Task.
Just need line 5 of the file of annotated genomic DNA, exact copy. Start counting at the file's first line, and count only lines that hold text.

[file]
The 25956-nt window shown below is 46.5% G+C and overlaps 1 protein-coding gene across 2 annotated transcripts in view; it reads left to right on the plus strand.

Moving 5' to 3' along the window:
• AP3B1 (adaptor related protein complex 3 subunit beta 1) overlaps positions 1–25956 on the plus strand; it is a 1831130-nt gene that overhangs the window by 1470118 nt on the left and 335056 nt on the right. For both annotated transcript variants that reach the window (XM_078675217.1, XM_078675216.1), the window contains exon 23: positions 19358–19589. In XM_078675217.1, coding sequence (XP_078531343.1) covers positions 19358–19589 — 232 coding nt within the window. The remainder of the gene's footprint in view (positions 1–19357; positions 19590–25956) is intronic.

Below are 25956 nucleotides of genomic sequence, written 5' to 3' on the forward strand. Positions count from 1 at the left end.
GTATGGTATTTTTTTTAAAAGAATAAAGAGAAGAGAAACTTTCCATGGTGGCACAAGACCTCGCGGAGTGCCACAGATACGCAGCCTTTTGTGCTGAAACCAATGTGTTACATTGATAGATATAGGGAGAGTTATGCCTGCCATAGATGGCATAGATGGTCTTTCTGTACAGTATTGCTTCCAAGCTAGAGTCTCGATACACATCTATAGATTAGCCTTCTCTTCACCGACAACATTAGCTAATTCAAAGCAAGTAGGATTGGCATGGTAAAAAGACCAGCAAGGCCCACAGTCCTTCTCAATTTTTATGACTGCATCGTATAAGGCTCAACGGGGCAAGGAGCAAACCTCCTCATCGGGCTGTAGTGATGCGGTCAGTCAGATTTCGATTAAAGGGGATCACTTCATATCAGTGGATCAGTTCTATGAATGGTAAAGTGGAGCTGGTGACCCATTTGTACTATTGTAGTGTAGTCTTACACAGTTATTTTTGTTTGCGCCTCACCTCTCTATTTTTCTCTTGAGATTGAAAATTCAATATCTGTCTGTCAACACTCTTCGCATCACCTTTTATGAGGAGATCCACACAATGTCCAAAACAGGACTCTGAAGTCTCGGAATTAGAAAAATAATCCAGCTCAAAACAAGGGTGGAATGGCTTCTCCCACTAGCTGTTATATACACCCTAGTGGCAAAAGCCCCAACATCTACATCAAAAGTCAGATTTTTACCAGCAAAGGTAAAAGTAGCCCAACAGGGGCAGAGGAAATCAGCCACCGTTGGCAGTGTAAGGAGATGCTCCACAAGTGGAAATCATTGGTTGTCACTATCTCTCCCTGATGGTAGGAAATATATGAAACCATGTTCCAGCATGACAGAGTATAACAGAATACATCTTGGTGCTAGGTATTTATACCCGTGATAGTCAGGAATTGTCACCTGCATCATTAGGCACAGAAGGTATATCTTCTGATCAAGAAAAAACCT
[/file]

GTATGGTATTTTTTTTAAAAGAATAAAGAGAAGAGAAACTTTCCATGGTGGCACAAGACCTCGCGGAGTGCCACAGATACGCAGCCTTTTGTGCTGAAACCAATGTGTTACATTGATAGATATAGGGAGAGTTATGCCTGCCATAGATGGCATAGATGGTCTTTCTGTACAGTATTGCTTCCAAGCTAGAGTCTCGATACACATCTATAGATTAGCCTTCTCTTCACCGACAACATTAGCTAATTCAAAGCAAGTAGGATTGGCATGGTAAAAAGACCAGCAAGGCCCACAGTCCTTCTCAATTTTTATGACTGCATCGTATAAGGCTCAACGGGGCAAGGAGCAAACCTCCTCATCGGGCTGTAGTGATGCGGTCAGTCAGATTTCGATTAAAGGGGATCACTTCATATCAGTGGATCAGTTCTATGAATGGTAAAGTGGAGCTGGTGACCCATTTGTACTATTGTAGTGTAGTCTTACACAGTTATTTTTGTTTGCGCCTCACCTCTCTATTTTTCTCTTGAGATTGAAAATTCAATATCTGTCTGTCAACACTCTTCGCATCACCTTTTATGAGGAGATCCACACAATGTCCAAAACAGGACTCTGAAGTCTCGGAATTAGAAAAATAATCCAGCTCAAAACAAGGGTGGAATGGCTTCTCCCACTAGCTGTTATATACACCCTAGTGGCAAAAGCCCCAACATCTACATCAAAAGTCAGATTTTTACCAGCAAAGGTAAAAGTAGCCCAACAGGGGCAGAGGAAATCAGCCACCGTTGGCAGTGTAAGGAGATGCTCCACAAGTGGAAATCATTGGTTGTCACTATCTCTCCCTGATGGTAGGAAATATATGAAACCATGTTCCAGCATGACAGAGTATAACAGAATACATCTTGGTGCTAGGTATTTATACCCGTGATAGTCAGGAATTGTCACCTGCATCATTAGGCACAGAAGGTATATCTTCTGATCAAGAAAAAACCT